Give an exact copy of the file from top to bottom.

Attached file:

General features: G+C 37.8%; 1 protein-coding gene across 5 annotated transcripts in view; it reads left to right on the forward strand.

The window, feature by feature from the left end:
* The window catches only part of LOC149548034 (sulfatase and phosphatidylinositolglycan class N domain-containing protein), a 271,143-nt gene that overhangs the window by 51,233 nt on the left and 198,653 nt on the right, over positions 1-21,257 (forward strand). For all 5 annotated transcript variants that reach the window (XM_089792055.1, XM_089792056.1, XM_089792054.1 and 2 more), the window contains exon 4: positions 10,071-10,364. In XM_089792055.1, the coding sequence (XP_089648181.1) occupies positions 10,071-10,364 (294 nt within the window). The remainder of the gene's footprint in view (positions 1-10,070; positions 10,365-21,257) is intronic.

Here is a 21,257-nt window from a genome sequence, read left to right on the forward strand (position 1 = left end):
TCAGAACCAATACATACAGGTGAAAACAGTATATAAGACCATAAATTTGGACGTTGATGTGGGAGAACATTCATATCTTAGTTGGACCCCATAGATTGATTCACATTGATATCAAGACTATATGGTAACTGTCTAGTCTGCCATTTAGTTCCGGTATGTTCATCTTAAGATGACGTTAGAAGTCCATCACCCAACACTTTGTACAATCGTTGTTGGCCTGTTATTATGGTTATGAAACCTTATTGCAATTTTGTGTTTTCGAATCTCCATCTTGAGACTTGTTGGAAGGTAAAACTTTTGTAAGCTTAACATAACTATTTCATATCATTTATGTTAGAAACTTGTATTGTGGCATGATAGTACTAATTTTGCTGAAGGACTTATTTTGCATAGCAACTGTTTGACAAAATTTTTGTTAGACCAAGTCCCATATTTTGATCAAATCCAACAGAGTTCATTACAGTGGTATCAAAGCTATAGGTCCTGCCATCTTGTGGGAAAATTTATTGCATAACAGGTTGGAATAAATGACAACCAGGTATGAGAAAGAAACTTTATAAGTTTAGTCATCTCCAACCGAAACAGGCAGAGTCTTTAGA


General features: G+C 37.8%; 1 protein-coding gene across 5 annotated transcripts in view; it reads left to right on the forward strand.

The window, feature by feature from the left end:
* The window catches only part of LOC149548034 (sulfatase and phosphatidylinositolglycan class N domain-containing protein), a 271,143-nt gene that overhangs the window by 51,233 nt on the left and 198,653 nt on the right, over positions 1-21,257 (forward strand). For all 5 annotated transcript variants that reach the window (XM_089792055.1, XM_089792056.1, XM_089792054.1 and 2 more), the window contains exon 4: positions 10,071-10,364. In XM_089792055.1, the coding sequence (XP_089648181.1) occupies positions 10,071-10,364 (294 nt within the window). The remainder of the gene's footprint in view (positions 1-10,070; positions 10,365-21,257) is intronic.

Here is a 21,257-nt window from a genome sequence, read left to right on the forward strand (position 1 = left end):
TCAGAACCAATACATACAGGTGAAAACAGTATATAAGACCATAAATTTGGACGTTGATGTGGGAGAACATTCATATCTTAGTTGGACCCCATAGATTGATTCACATTGATATCAAGACTATATGGTAACTGTCTAGTCTGCCATTTAGTTCCGGTATGTTCATCTTAAGATGACGTTAGAAGTCCATCACCCAACACTTTGTACAATCGTTGTTGGCCTGTTATTATGGTTATGAAACCTTATTGCAATTTTGTGTTTTCGAATCTCCATCTTGAGACTTGTTGGAAGGTAAAACTTTTGTAAGCTTAACATAACTATTTCATATCATTTATGTTAGAAACTTGTATTGTGGCATGATAGTACTAATTTTGCTGAAGGACTTATTTTGCATAGCAACTGTTTGACAAAATTTTTGTTAGACCAAGTCCCATATTTTGATCAAATCCAACAGAGTTCATTACAGTGGTATCAAAGCTATAGGTCCTGCCATCTTGTGGGAAAATTTATTGCATAACAGGTTGGAATAAATGACAACCAGGTATGAGAAAGAAACTTTATAAGTTTAGTCATCTCCAACCGAAACAGGCAGAGTCTTTAGA